Training provider HIT Training has called on hospitality employers to trial a new kind of apprenticeship scheme specifically for seasonal workers.
HIT is one of the first training providers to pilot the new apprenticeship model. The scheme will enable employees in seasonal roles to undertake an apprenticeship despite taking a break between contracts. This is different from the typical requirement that apprenticeships need to be completed within a period of continuous employment.
The programme is being run as a pilot basis by the Skills Funding Agency and is available until July 2018. It is designed not only to allow employees to gain formal training and qualifications, while maintaining what is a lifestyle choice for many, but also enables employers to up-skill their workforce and ensure the right expertise is available for staff completing multiple seasonal contracts.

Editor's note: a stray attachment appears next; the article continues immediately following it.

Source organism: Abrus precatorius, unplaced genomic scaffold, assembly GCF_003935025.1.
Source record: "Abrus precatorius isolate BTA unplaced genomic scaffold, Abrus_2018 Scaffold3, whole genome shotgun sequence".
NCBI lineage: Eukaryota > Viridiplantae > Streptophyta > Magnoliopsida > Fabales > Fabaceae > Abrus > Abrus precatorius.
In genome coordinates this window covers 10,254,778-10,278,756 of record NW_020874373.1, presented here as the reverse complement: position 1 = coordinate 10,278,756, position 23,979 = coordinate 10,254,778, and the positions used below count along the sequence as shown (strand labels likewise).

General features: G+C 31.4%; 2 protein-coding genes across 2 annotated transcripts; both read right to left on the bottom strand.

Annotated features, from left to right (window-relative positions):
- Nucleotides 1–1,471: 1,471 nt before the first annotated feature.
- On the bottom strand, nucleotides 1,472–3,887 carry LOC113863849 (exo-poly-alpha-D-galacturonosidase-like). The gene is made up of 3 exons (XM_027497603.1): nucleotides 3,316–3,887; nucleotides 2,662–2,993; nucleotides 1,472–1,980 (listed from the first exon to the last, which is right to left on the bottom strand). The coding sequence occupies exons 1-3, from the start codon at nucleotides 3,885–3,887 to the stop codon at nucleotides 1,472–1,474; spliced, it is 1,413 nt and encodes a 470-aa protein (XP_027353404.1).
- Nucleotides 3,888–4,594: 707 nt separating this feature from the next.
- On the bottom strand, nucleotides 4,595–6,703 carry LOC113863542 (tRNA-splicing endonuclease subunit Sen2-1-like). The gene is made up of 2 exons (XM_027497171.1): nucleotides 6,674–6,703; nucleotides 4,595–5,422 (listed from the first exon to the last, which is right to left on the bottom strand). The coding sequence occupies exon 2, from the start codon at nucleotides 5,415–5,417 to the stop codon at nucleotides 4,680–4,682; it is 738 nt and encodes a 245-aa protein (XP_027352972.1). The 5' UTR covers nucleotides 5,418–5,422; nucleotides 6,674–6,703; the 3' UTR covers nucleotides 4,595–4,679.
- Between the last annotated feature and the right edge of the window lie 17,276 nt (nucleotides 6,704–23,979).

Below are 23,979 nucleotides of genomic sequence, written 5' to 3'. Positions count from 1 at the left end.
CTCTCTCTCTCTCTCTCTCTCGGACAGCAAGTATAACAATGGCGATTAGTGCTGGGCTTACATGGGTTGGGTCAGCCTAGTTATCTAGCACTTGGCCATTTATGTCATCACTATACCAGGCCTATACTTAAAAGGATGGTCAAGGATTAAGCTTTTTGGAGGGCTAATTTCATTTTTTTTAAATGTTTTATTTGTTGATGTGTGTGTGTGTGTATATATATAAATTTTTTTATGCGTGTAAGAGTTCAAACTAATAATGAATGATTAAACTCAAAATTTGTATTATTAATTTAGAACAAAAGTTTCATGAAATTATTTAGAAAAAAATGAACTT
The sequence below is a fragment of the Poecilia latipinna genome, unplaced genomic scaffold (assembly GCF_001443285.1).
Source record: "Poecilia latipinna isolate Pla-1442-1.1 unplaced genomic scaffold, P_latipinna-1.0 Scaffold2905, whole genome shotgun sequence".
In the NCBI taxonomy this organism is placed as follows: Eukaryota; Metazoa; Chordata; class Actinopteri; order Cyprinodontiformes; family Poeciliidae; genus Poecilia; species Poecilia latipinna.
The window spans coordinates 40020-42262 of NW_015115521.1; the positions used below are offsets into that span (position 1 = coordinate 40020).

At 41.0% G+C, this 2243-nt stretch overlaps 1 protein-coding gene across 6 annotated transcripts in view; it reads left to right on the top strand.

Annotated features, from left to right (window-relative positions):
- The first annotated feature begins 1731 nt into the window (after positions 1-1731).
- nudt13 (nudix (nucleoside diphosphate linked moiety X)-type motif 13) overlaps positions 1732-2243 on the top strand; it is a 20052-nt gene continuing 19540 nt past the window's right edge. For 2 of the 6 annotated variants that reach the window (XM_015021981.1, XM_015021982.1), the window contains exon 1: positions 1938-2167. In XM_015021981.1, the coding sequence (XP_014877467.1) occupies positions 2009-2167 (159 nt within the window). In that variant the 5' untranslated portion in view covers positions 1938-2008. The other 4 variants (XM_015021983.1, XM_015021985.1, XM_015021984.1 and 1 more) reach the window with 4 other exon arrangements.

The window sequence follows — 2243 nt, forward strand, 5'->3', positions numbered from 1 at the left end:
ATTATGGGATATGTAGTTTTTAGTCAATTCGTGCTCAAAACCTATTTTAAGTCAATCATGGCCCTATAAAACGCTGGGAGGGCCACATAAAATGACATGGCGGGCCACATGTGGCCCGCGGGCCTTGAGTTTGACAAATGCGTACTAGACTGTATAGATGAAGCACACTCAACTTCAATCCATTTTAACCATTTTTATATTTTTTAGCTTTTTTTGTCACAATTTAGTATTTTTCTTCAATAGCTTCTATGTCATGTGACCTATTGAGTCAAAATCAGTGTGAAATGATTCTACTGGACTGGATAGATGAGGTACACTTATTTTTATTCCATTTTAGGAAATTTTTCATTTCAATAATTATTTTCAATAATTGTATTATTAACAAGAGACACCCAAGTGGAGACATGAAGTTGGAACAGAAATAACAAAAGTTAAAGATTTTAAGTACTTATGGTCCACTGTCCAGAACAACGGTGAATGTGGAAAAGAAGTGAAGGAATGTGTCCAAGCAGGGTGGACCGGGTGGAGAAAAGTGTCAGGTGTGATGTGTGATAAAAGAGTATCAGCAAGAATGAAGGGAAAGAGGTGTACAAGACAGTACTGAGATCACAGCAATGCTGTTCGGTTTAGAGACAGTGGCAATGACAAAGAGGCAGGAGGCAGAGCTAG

"Introducing this type of flexibility into apprenticeships in the hospitality sector will go a long way towards helping employers plug the skills gap that exists in the industry," said Jill Whittaker, managing director at HIT Training. "Seasonal workers are an essential and valued element of the workforce. Investment in training demonstrates this and will encourage good employees to return season after season, perhaps leading to a long-term career in hospitality. The scheme marks a significant step change for the sector and we're looking for businesses to work with to trial this apprenticeship model, and be among the first to offer this scheme to their seasonal staff."
To participate in the pilot, which is part of the government's Tourism Action Plan, employers must work with a training provider that has direct funding from the Skills Funding Agency, or be in receipt of this funding themselves. There is no restriction to the size of businesses that can take part or a minimum number of seasonal employees. From April 2017, employers that pay the Apprenticeship Levy will be able to use their Levy funds for this pilot. Employees must have written commitment by the business that they will be re-employed the following season to complete their training; they must also be aged 19 or over on the first day of the apprenticeship, and eligible according to the funding rules.